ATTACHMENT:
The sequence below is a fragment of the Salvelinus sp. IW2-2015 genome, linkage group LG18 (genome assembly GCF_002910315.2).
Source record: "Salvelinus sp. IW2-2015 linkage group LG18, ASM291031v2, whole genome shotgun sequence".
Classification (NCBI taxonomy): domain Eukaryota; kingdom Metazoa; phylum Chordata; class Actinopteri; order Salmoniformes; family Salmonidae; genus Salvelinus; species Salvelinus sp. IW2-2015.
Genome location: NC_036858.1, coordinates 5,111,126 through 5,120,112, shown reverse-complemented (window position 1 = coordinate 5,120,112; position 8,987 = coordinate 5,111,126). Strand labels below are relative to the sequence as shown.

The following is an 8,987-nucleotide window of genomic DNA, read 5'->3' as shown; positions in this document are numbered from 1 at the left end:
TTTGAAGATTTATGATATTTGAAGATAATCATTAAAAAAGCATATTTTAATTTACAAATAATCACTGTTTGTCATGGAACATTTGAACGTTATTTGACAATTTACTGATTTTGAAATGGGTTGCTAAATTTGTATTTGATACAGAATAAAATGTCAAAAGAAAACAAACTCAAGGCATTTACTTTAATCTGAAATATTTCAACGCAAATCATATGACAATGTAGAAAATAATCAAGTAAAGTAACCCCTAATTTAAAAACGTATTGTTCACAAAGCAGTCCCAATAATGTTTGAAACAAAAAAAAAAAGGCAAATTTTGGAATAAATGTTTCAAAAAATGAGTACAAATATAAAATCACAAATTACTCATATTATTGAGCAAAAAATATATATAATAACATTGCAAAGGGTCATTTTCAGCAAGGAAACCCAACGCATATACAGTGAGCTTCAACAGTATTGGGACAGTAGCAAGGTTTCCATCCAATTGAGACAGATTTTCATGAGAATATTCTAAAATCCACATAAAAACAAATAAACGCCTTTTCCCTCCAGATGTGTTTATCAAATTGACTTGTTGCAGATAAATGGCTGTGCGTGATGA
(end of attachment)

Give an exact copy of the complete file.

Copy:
The sequence below is a fragment of the Salvelinus sp. IW2-2015 genome, linkage group LG18 (genome assembly GCF_002910315.2).
Source record: "Salvelinus sp. IW2-2015 linkage group LG18, ASM291031v2, whole genome shotgun sequence".
Classification (NCBI taxonomy): domain Eukaryota; kingdom Metazoa; phylum Chordata; class Actinopteri; order Salmoniformes; family Salmonidae; genus Salvelinus; species Salvelinus sp. IW2-2015.
Genome location: NC_036858.1, coordinates 5,111,126 through 5,120,112, shown reverse-complemented (window position 1 = coordinate 5,120,112; position 8,987 = coordinate 5,111,126). Strand labels below are relative to the sequence as shown.

The following is an 8,987-nucleotide window of genomic DNA, read 5'->3' as shown; positions in this document are numbered from 1 at the left end:
TTTGAAGATTTATGATATTTGAAGATAATCATTAAAAAAGCATATTTTAATTTACAAATAATCACTGTTTGTCATGGAACATTTGAACGTTATTTGACAATTTACTGATTTTGAAATGGGTTGCTAAATTTGTATTTGATACAGAATAAAATGTCAAAAGAAAACAAACTCAAGGCATTTACTTTAATCTGAAATATTTCAACGCAAATCATATGACAATGTAGAAAATAATCAAGTAAAGTAACCCCTAATTTAAAAACGTATTGTTCACAAAGCAGTCCCAATAATGTTTGAAACAAAAAAAAAAAGGCAAATTTTGGAATAAATGTTTCAAAAAATGAGTACAAATATAAAATCACAAATTACTCATATTATTGAGCAAAAAATATATATAATAACATTGCAAAGGGTCATTTTCAGCAAGGAAACCCAACGCATATACAGTGAGCTTCAACAGTATTGGGACAGTAGCAAGGTTTCCATCCAATTGAGACAGATTTTCATGAGAATATTCTAAAATCCACATAAAAACAAATAAACGCCTTTTCCCTCCAGATGTGTTTATCAAATTGACTTGTTGCAGATAAATGGCTGTGCGTGATGA